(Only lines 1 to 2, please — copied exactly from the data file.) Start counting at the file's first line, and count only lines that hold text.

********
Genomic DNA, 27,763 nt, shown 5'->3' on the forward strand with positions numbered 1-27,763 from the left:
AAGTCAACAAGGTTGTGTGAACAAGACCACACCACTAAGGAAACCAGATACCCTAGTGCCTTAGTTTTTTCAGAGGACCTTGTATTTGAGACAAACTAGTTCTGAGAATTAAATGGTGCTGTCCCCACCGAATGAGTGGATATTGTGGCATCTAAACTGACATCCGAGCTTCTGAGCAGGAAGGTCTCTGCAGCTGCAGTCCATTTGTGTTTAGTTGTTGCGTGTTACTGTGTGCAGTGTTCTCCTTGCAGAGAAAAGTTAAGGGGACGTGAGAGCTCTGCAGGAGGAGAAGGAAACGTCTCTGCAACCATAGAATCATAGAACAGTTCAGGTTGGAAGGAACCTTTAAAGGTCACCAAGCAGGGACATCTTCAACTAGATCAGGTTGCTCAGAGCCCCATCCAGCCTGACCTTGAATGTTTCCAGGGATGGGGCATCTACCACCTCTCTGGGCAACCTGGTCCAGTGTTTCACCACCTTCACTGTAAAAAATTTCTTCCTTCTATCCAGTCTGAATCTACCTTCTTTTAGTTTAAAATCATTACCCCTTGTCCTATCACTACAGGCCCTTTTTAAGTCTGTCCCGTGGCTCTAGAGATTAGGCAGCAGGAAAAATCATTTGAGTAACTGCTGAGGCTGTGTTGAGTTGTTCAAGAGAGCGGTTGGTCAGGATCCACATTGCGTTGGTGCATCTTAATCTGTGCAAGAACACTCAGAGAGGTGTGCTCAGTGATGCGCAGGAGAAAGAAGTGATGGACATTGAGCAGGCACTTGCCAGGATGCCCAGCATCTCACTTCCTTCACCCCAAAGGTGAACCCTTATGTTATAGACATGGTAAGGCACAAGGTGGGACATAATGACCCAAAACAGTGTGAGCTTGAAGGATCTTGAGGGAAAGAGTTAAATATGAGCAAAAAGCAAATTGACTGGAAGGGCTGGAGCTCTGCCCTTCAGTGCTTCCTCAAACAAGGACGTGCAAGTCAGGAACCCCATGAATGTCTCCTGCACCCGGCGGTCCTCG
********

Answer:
Genomic DNA, 27,763 nt, shown 5'->3' on the forward strand with positions numbered 1-27,763 from the left:
AAGTCAACAAGGTTGTGTGAACAAGACCACACCACTAAGGAAACCAGATACCCTAGTGCCTTAGTTTTTTCAGAGGACCTTGTATTTGAGACAAACTAGTTCTGAGAATTAAATGGTGCTGTCCCCACCGAATGAGTGGATATTGTGGCATCTAAACTGACATCCGAGCTTCTGAGCAGGAAGGTCTCTGCAGCTGCAGTCCATTTGTGTTTAGTTGTTGCGTGTTACTGTGTGCAGTGTTCTCCTTGCAGAGAAAAGTTAAGGGGACGTGAGAGCTCTGCAGGAGGAGAAGGAAACGTCTCTGCAACCATAGAATCATAGAACAGTTCAGGTTGGAAGGAACCTTTAAAGGTCACCAAGCAGGGACATCTTCAACTAGATCAGGTTGCTCAGAGCCCCATCCAGCCTGACCTTGAATGTTTCCAGGGATGGGGCATCTACCACCTCTCTGGGCAACCTGGTCCAGTGTTTCACCACCTTCACTGTAAAAAATTTCTTCCTTCTATCCAGTCTGAATCTACCTTCTTTTAGTTTAAAATCATTACCCCTTGTCCTATCACTACAGGCCCTTTTTAAGTCTGTCCCGTGGCTCTAGAGATTAGGCAGCAGGAAAAATCATTTGAGTAACTGCTGAGGCTGTGTTGAGTTGTTCAAGAGAGCGGTTGGTCAGGATCCACATTGCGTTGGTGCATCTTAATCTGTGCAAGAACACTCAGAGAGGTGTGCTCAGTGATGCGCAGGAGAAAGAAGTGATGGACATTGAGCAGGCACTTGCCAGGATGCCCAGCATCTCACTTCCTTCACCCCAAAGGTGAACCCTTATGTTATAGACATGGTAAGGCACAAGGTGGGACATAATGACCCAAAACAGTGTGAGCTTGAAGGATCTTGAGGGAAAGAGTTAAATATGAGCAAAAAGCAAATTGACTGGAAGGGCTGGAGCTCTGCCCTTCAGTGCTTCCTCAAACAAGGACGTGCAAGTCAGGAACCCCATGAATGTCTCCTGCACCCGGCGGTCCTCG